I live to read and I can read pretty much anything: from perceived ‘high-brow’ masterpieces to nonsensical dribble. I look forward to any opportunity to immerse myself into a different world or mindset. Any day that I pick up a book, I feel instantly enriched.
One thing I often hear from other readers is that they don’t feel they can read anymore or don’t take any enjoyment from it. This commonly-termed book slump is something I’ve experienced as well and it’s heartbreaking to see one of your favourite things become a chore or draining to even think about.
But don’t fear, there are a lot of ways to break this cycle and get back into the flow of reading. This is what we’re looking at today and I’m hoping to explore why this happens and share some of my favourite tips at reading on a regular basis.
The dreaded reading slump often goes hand in hand with a bit of mental burnout. Most people feel they are too tired to read or that it takes up too much energy, others describe it as simply being unable to understand the words on the page. It is a hobby that requires a fair amount of brain exercise, an organ that can get a bit overworked.
I find that there are two main reasons for reading block. The first is that we spend a lot of time reading, whether that’s checking the news on your phone, requirements for work or school or even passively translating street signs and book titles. Your brain works almost constantly to recognise words and make them understandable. So I’m sure it doesn’t come as much of a suprise that reading, especially in a recreational sense, can become too much.
Another interesting cause of reading slumps is the brains response to trauma, panic and stress. When there’s too much going on your body can revert to fight-or-flight instincts, and it’s here that the brain ‘pauses’ the prefrontal cortex in order to focus on evading danger. This can be triggered by some really small things but it makes a big difference to how we process the world around us. We might find it more difficult to understand and comprehend a text rather than just recognise the letters and words.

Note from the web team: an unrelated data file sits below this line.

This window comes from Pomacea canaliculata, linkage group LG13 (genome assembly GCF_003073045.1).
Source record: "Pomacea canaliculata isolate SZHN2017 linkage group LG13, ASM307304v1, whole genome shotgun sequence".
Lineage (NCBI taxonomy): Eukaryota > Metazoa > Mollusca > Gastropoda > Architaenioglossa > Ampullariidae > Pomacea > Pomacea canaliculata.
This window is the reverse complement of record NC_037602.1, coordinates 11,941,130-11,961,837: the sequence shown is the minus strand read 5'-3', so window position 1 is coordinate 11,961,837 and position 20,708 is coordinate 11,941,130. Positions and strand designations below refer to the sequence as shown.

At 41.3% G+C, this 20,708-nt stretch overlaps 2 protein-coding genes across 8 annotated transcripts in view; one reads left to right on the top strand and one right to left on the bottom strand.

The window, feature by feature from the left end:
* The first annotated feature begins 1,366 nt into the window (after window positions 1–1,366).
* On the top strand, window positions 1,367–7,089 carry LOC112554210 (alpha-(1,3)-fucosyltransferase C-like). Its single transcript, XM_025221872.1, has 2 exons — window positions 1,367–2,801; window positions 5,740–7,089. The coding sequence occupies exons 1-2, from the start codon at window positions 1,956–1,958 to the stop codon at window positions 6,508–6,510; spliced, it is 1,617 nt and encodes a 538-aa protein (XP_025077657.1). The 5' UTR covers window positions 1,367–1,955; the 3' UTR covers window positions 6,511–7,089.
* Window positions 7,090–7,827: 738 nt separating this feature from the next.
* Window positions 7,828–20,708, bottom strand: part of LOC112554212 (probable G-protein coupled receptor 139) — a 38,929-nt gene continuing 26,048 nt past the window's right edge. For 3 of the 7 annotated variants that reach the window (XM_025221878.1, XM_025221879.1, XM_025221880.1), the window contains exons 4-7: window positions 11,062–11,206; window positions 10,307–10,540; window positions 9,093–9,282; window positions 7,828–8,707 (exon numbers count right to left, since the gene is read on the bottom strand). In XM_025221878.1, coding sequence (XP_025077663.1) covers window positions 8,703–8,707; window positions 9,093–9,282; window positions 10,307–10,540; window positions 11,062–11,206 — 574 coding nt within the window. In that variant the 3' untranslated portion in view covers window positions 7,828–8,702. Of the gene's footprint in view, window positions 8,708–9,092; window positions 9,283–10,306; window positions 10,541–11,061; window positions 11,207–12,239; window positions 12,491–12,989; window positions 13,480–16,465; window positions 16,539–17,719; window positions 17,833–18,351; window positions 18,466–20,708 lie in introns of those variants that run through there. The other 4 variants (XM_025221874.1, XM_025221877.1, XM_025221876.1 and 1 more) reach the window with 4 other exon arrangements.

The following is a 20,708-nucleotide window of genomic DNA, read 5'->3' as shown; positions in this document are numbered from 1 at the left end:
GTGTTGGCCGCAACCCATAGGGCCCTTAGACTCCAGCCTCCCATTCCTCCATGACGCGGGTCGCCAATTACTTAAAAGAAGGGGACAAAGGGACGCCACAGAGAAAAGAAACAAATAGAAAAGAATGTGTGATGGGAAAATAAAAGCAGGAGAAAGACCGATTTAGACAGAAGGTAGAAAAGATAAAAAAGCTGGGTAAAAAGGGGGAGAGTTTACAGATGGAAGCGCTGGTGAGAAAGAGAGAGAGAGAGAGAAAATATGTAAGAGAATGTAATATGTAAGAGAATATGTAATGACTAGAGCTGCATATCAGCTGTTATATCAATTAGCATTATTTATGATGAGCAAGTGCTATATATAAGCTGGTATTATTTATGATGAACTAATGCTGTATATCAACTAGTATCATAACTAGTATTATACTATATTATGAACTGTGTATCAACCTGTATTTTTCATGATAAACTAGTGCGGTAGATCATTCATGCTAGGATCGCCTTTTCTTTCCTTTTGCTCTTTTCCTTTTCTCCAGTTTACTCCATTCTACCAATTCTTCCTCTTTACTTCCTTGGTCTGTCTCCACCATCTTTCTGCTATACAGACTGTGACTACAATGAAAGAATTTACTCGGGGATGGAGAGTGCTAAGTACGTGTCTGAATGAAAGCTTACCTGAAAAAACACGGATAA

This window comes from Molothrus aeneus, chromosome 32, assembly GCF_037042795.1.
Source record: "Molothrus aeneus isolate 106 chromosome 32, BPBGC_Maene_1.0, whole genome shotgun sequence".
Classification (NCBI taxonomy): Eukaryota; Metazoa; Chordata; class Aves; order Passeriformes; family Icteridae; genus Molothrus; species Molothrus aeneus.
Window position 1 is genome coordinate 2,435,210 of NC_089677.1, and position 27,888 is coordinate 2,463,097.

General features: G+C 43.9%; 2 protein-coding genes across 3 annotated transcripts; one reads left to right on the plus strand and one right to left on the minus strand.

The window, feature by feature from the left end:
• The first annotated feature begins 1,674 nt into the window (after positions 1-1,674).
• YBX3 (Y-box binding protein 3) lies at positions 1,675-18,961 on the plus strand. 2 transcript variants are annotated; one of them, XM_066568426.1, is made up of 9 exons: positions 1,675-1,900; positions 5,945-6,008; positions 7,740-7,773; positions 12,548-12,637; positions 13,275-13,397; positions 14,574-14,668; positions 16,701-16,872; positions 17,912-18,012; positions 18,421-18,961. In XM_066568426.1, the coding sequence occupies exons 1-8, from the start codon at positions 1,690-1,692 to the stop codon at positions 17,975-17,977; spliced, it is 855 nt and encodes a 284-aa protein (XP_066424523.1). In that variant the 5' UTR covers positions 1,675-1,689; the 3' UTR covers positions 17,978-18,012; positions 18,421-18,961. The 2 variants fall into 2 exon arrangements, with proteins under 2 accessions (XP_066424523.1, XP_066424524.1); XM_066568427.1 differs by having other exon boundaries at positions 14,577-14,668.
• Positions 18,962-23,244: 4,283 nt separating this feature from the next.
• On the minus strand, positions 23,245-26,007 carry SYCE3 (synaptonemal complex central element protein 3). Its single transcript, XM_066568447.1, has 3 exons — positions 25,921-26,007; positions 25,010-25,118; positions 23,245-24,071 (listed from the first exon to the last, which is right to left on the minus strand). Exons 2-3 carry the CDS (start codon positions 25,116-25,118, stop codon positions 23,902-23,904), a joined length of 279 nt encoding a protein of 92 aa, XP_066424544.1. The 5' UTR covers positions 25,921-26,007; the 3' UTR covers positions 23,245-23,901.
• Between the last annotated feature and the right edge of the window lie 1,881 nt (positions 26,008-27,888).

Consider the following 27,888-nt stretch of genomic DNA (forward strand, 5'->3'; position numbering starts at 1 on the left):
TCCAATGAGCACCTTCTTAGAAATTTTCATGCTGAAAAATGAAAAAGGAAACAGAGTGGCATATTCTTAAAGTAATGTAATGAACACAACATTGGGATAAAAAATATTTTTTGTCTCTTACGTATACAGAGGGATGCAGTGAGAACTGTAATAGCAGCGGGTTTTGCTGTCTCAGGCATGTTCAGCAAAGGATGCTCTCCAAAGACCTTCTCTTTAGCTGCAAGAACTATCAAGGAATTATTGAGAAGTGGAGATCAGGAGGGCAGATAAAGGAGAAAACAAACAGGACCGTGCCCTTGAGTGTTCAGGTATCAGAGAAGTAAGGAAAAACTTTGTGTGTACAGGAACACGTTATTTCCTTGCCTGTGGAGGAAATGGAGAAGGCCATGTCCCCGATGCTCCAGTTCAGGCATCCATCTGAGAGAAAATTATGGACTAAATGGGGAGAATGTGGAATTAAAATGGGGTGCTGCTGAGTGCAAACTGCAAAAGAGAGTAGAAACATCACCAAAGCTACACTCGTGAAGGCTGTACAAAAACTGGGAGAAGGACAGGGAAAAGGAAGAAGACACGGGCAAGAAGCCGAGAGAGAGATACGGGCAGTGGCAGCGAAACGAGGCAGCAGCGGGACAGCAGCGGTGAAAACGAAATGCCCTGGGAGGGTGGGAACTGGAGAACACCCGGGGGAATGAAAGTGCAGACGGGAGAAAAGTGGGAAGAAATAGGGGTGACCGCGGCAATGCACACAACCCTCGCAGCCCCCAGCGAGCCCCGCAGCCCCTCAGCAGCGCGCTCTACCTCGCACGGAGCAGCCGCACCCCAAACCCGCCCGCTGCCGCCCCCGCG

Now that we understand what causes this, I’m hoping to share some tips on how to break out of this slump.
Firstly, it’s important to read for yourself. It should be enjoyable. At times it can feel like there’s a lot of pressure to read classics and nothing else but it can really benefit yourself and your head if you focus on something more contemporary. One of my favourite books to slip between re-reads of ‘Mrs Dalloway’ and attempts at one of James Joyce’s many unintelligible behemoths is David Nicholls’s ‘One Day’. A simple story following two main characters: it’s contextually fresh, simply written and beautifully moving. Perfect for when anything else feels too much.
Stick to one book. It’s tempting to try and juggle multiple books especially if they’re rather dense in their subject matter, however this hardly works. It’s more difficult to focus on a range of texts and their respective stories or contexts and, to further my point, you’re likely to be less invested in any of them as a result. Choose a book, start it and stick to it.
Another technique that (almost) always works for me is reading a small bit everyday. And when I say a small bit I really do mean a small bit: a chapter, a break, a page. These are all good exercises to get yourself back into reading. When I do this, I try to start straight after I wake up or get home on a night, and this often prevents me from having a nap or lounging about; especially if I have work to do, it helps to kick my brain back into action.
If none of these appear to be working or you simply feel too worn out to try, it’s a good idea to have a break from reading. There are countless other forms of media to keep us informed and entertained, and it allows a rest before building oneself back up to books and novels. It might even be helpful to listen to podcasts or audiobooks before getting back into the physical act of reading, and even then you could pace yourself with magazines, poetry or short stories.
Above all, it’s important to enjoy yourself and learn about the things you are interested in. I also feel there’s an important lesson in learning to overcome and work with a mental block that can be applicable in many aspects of life.
I really hope this has helped. So the takeaway is: enjoy reading, and if it still feels impossible remember that you’ve gotten to the end of this post and that’s an achievement in itself.
- Mental Illness Can Make It Hard to Read. Here’s Why — and What You Can Do https://www.healthline.com/health/mental-illness-and-reading
- How to get over the dreaded reading slump https://justreadit.co.uk/2020/01/12/how-to-get-over-the-dreaded-reading-slump/